After 2014-2016 Ebola virus epidemics in West Africa, 2015-2016 Zika virus epidemic in USA, and 2011 dengue outbreak in Pakistan which continues to surface every year, we are now being threatened by another rapscallion of microbiological world – Chikungunya virus. Though it was only recently that it gained prominence as an alarming issue to be addressed when its suspected outbreak began in Karachi, it is of paramount importance and relevance to whole Pakistan. The reason is simple yet quite dismaying: like dengue virus, Chikungunya is also primarily spread by the female Aedesaegypti mosquito, the vector being the most active during daytime. The virus has even been detected in a number of species of the genus Aedes, including A. albpictus which is more commonly known as Asian tiger mosquito.

The demarcation of Chikungunya’s potential risk and implications can be conveniently done by looking at the distribution of its mosquito vector. However, the global distribution of A. aegypti is expanding owing to global travel and trade. Currently, its distribution is the most extensive ever recorded, i.e. approximately across all continents. But why should we be actually worried? The answer is again very simple: female A. aegypti is the very vector which is responsible for the transmission of dengue virus in Pakistan. In case this recent epidemic is found to be caused by Chikungunya virus ever happens to get transmitted on this land through any means, i.e. blood transfusion, organ donation, or during pregnancy from mother to child, it can prove to be a grave peril.

Most cases of this disease have no symptoms but if present, they can resemble that of dengue fever, and include fever, headache, joint pain, conjunctivitis and rash. The incubation period may range between one and twelve days. The fever may result in acute and chronic phases in which viremia, that is spread of virus in blood from the site of infection, is followed by improvement in symptoms during which virus cannot be detected in blood. The fever may reach up to 104 ˚F and can last from a few days to a week, which is followed by stiffness and strong pain in joints that can last for years and cause near immobility of the affected joints. Neurological disorders, such as Guillain–Barré syndrome, have been reported but in rare cases and this fever seldom results in hemorrhagic complications in contrast to dengue fever.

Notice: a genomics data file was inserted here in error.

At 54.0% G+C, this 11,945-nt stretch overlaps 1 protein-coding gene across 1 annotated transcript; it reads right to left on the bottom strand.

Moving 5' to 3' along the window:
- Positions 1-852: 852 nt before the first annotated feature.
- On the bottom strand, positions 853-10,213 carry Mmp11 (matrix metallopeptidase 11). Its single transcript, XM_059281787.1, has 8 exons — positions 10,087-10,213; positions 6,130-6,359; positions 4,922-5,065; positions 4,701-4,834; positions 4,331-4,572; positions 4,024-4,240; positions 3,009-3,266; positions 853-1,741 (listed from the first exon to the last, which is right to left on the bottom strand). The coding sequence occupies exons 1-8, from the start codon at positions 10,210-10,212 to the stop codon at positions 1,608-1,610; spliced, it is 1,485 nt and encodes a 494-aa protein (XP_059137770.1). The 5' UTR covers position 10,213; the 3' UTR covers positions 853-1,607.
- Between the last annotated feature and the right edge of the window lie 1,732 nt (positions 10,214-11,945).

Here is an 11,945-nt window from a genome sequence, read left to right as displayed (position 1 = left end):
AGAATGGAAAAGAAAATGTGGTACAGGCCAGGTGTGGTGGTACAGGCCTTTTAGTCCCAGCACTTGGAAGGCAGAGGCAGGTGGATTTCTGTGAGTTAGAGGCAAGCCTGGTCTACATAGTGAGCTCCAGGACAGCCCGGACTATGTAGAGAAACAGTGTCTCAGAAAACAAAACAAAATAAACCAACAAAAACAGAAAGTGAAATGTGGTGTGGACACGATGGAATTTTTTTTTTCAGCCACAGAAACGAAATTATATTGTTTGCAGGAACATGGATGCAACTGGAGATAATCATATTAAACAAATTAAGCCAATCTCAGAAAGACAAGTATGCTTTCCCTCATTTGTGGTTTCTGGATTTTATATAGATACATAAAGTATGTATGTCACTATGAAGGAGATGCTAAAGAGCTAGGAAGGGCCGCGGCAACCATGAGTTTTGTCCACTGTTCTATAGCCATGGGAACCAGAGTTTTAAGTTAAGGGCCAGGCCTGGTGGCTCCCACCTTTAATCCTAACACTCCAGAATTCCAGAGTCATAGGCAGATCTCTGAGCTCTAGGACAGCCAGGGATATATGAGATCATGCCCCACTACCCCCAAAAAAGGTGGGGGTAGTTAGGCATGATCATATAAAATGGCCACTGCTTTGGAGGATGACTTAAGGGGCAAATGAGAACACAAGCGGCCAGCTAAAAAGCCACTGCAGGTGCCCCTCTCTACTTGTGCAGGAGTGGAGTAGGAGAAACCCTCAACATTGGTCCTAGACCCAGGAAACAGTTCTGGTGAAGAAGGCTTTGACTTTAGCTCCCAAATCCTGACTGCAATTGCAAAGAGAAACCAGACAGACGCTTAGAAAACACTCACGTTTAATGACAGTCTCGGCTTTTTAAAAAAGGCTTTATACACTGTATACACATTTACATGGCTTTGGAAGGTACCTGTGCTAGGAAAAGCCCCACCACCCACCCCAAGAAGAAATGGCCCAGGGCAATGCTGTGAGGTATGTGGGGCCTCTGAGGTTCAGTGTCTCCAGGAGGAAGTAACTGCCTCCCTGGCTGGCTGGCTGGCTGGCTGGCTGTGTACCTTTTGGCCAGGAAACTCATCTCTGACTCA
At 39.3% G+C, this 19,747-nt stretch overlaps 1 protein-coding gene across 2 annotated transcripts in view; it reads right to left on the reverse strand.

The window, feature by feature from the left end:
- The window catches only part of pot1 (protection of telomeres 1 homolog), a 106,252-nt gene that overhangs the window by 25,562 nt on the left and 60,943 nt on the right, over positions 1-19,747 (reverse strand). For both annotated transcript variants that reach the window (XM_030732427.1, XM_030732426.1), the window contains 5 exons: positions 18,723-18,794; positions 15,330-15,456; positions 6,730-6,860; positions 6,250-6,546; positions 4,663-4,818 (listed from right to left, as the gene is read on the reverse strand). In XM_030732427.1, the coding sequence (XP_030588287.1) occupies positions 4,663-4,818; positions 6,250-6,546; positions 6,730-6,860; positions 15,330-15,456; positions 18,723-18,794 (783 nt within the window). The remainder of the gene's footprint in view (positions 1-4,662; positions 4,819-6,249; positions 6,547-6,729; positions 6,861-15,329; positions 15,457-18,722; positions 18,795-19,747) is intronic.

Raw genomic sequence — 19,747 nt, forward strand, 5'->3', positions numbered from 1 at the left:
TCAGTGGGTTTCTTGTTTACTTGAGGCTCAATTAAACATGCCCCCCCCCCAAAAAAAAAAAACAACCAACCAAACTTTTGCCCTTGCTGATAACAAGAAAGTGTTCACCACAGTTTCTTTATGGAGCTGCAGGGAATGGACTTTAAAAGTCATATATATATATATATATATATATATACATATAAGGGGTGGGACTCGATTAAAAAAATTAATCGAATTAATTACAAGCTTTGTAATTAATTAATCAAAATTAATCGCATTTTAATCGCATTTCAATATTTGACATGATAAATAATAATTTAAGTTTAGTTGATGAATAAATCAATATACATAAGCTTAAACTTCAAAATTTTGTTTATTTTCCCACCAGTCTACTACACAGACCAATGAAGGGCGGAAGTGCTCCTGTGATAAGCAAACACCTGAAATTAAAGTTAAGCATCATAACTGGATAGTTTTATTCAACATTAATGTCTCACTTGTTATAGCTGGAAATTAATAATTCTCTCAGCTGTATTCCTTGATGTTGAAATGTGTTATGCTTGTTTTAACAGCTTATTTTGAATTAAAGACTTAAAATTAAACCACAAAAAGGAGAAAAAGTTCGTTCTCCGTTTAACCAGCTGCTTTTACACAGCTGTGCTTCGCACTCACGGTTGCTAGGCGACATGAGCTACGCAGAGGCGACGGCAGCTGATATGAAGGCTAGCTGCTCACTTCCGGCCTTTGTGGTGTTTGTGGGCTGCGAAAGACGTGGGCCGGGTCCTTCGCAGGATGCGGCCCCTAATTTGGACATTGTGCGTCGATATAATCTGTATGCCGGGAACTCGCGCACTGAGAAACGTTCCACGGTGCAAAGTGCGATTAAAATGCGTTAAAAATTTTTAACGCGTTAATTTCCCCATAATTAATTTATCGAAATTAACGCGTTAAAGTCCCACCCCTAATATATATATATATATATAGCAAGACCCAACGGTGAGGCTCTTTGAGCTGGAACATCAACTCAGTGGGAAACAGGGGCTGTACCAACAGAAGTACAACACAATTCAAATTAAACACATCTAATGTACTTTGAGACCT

As it is said that prevention is better than cure, the precautionary measures includes preventing mosquito bites by using insect repellents, covering body with clothes, using mosquito nets and getting rid of stagnant water. As of today there is no effective vaccine. Therefore, up till now, what we need to do is prevention and precaution. Because the most important problem has been aptly highlighted by T.K. Naliaka in the following words:

“Incredibly, just one mosquito species, Aedesaegypti is responsible for the spread of four known different deadly viral diseases to human beings, yet this mosquito has been allowed to infest densely-populated urban centres.”